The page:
10. Home by Carson Ellis (2015). It might be an apartment in the city, a house in the country, or even a shoe. Ellis takes readers all over the world to discover the meaning of “home.” Whether it is on land, on the sea, in a mythical place, or even the artist’s own studio, this fabulous debut for Ellis is charming, instructive, and delightful. Ellis even paints herself into this book that helps children see the diversity and beauty of homes across the globe.
11. The Whisper by Pamela Zagarenski (2015). I love so much about this book. The power of story-telling, imagination, and owning or changing your own life story. The art is full of symbolism, depth, and detail. A little girl receives a curious book of stories from her teacher. While running home, the words slip out of the book, leaving only the pictures. At first the girl is disappointed. Until the hears a whisper, “Don’t be disappointed. You can imagine the words. You can imagine the stories… There are never any rules, rights, or wrongs in imagining – imagining just is.” And so she begins to create her own stories, full of magic and creativity. And in the end she meets a fox who, with her words, has found a way to change his own story. Sweet surprise in the endpapers. Zagarenski is a two-time Caldecott medal winner. Be sure to explore her other books.
12. The Day the Crayons Came Home by Drew Daywalt and Oliver Jeffers (2015). This clever sequel to The Day the Crayons Quit, has been anticipated by children and parents alike! In Daywalt’s first crayon book, Duncan has to deal with a bunch of gripey crayons who go on strike. This crew of crayons, however, have woeful tales and are looking for a way back to the crayon box. Like Maroon who was lost beneath the sofa cushions. And Turquoise, who ended up in the dryer. So funny and thoroughly enjoyable. Won best picture book award for 2015 by Goodreads.
13. This is Sadie by Sara O’Leary and Julie Morstad (2015). The little girl in this book reminded me of our Eliza. Girl with a big imagination. Always building things. Boats out of boxes. Castles out of cushions. She imagines herself in all kinds of places and stories. And… sometimes she cleans up her room by shoving her clothes under her bed. For Sadie, the world is full of magic and promises. Great book for sparking imagination and creativity.
19. Enormous Smallness by Matthew Burgess and Kris Di Giacomo (2015). This nonfiction picture book about E.E. Cummings is a witty, understated, and insightful glimpse into his poetic life. If you love Cummings, you will love the way this book captures his poetry, his mind, and the enormous smallness of his work. Cummings was known over time for using lowercase letters where capitals would normally sit, he used the lower case “i” often, and he had a way of celebrating the small things. Like birds, grasshoppers, a snowflake, and everyday pleasures. He also loved elephants while growing up and they became a known presence in his imaginative art, decor, and words. Burgess captures all of this so masterfully and simply. Cummings used the phrase “enormous smallness” when describing his relationship with nature. Thus, the title. I adore this book and the way it helps young readers come to know one of America’s most accessible poets.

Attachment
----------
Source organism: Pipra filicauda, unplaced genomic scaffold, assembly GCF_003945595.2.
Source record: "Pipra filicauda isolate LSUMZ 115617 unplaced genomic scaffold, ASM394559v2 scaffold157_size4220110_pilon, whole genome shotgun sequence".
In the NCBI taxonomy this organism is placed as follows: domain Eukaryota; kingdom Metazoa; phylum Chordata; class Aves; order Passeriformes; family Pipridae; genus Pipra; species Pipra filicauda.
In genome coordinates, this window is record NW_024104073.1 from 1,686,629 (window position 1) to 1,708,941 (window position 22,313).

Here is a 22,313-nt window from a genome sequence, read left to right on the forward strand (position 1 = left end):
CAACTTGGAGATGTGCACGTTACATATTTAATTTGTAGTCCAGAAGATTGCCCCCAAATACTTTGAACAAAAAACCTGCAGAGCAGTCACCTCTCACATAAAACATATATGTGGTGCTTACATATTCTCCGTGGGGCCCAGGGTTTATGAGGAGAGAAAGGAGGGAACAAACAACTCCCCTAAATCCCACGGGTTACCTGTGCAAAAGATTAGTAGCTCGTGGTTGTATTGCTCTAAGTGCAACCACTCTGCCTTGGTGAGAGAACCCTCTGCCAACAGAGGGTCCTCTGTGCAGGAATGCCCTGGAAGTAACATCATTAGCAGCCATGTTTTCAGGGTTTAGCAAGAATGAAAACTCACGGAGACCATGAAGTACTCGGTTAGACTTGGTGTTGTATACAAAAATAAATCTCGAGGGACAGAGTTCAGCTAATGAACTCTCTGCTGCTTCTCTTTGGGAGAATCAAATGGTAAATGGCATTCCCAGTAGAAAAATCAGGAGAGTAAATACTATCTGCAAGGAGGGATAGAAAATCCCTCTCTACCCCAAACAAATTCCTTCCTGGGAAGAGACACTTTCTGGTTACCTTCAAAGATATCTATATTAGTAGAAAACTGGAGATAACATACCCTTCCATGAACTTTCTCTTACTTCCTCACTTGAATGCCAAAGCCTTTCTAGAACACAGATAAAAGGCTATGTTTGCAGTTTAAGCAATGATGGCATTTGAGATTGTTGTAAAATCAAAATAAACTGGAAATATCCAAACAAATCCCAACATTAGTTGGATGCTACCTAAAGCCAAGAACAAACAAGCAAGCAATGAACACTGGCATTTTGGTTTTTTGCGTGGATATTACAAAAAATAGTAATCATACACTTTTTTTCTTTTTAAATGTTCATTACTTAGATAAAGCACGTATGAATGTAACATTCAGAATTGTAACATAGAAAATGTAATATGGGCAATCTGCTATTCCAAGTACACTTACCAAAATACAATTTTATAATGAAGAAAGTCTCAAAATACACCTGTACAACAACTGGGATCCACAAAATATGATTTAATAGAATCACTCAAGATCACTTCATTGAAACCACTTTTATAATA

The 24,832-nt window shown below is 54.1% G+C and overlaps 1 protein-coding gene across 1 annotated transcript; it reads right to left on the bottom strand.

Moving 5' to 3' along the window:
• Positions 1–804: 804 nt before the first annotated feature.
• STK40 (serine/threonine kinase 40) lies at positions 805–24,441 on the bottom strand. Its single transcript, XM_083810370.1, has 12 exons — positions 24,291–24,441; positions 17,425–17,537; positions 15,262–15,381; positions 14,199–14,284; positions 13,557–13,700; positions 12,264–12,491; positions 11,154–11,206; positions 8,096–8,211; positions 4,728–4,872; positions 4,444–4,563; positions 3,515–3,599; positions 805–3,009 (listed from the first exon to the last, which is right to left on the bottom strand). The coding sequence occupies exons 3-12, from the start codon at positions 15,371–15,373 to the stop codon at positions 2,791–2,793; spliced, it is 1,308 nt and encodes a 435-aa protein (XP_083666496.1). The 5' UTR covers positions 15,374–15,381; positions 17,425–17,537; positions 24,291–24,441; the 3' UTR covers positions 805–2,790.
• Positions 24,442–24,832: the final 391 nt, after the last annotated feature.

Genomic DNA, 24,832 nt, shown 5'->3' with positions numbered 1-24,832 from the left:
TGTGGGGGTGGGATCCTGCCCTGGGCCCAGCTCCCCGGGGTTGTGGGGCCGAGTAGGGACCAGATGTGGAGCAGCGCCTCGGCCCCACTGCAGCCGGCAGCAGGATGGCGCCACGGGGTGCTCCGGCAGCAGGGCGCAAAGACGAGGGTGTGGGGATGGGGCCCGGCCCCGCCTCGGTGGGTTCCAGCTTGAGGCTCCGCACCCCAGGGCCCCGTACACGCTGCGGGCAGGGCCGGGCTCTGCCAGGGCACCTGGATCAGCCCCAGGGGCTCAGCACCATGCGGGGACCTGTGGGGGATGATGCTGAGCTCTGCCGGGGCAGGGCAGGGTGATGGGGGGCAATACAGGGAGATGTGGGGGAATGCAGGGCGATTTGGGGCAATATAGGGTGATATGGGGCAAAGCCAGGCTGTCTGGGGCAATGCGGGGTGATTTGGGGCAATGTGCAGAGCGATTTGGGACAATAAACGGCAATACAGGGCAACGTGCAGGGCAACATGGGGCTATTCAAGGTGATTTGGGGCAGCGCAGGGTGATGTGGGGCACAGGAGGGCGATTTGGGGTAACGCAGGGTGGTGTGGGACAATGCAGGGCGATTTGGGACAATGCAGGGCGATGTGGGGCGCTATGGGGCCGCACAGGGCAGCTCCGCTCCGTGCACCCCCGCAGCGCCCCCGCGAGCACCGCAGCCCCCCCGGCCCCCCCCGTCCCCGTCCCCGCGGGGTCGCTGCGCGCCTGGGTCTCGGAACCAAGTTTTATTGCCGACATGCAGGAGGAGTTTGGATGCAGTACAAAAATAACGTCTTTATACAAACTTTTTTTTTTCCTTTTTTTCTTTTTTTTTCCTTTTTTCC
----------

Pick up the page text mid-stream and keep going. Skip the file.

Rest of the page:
14. Billy’s Booger by William Joyce (2015). Did you love The Mischievians? Or The Fantastic Flying Books of Mr. Morris Lessmore? Then you will also love William Joyce’s new book within a book: one of his first fictional stories. He wrote it in elementary school. It’s about the smartest booger in the world who stays tucked away until needed. To say, solve serious math problems or answer questions from the President. I know, kinda gross. But intriguing? Billy entered his book in a contest and was sure he’d win. Instead, he learned that being a winner doesn’t always mean you win. This funny glimpse into Joyce’s childhood will make you giggle.
15. Otto the Owl who Loved Poetry by Vern Kousky (2015). Otto loves words and how they sound together; he loves poetry. Keats, Rossetti, Dickinson, TS Eliot. He’d rather read than roost, recite than hunt. Which poses a bit of a problem. Because Otto is an owl. When the other owls make fun of him, Otto has to decide if he will stick with his passion or cave to predator pressure. Darling read with exposure to some of the great poets. A debut book by Kousky.
16. Wolfie the Bunny by Ame Dyckman and Zachariah O’Hora (2015). This clever and funny read is about a Bunny family who adopts a wolf. While the rest of the family is smitten, little Dot is the only one who seems to realize that Wolfie could eat them all up! Her new baby brother takes getting used to, and in a twist of fate, when Wolfie is threatened, it is Dot who saves the day. You may recognize O’Hara’s signature illustrations from No Fits, Nilson!
17. Maps by Aleksandra Mizielinski and Daniel Mizielinski (2013). If you’re looking for a fun map book for kids, this will make an awesome addition to your learning corner. The Mizielinskis’ lavish illustrations will draw kids right in. Along with cities, rivers, and peaks, you will find places of cultural or historical significance, eminent personalities, iconic animals and plants.
18. The Noisy Paint Box by Barb Rosenstock and Mary Grandpré (2014). This wonderful introduction to the art of Vasily Kandinsky, one of the world’s first abstract painters, is a fabulous insight into sound and color. Kandinsky was a proper boy growing up, but when he went to painting class, and everyone expected him to paint “properly,” he did nothing of the sort. He broke the norms and listened to the orchestras in his mind. He always heard sounds as colors, and considered colors as sounds. This exuberant take on creativity teaches us to hear art and… paint music!
Kandinsky’s Color Study: Square with Concentric Circles.
20. Water is Water by Miranda Paul and Jason Chin (2015). Lastly, a science read. This lovely rhyming book follows a group of kids through all the phases of the water cycle. From rain to fog, snow to mist; they experience it all. Their innovative journey teaches kids about the wondrous way water converts, cycles, and gives life to the earth. Perfect for elementary kids studying the water cycle.
Gordon just asked me why he’s wearing a sweatshirt in this picture. Well, hon… because I took it over six months ago! (It sure as hades isn’t sweatshirt weather now!) And it took me nearly a month to finish this post. Finally done!
More summer posts coming. Can’t believe we’re already on the downside of summer! Hope your days are long and lovely, that you’ve had lots of time to read under a shade tree, or in the cool of evening on your own front porch.
Hurrah for a pile of books! xo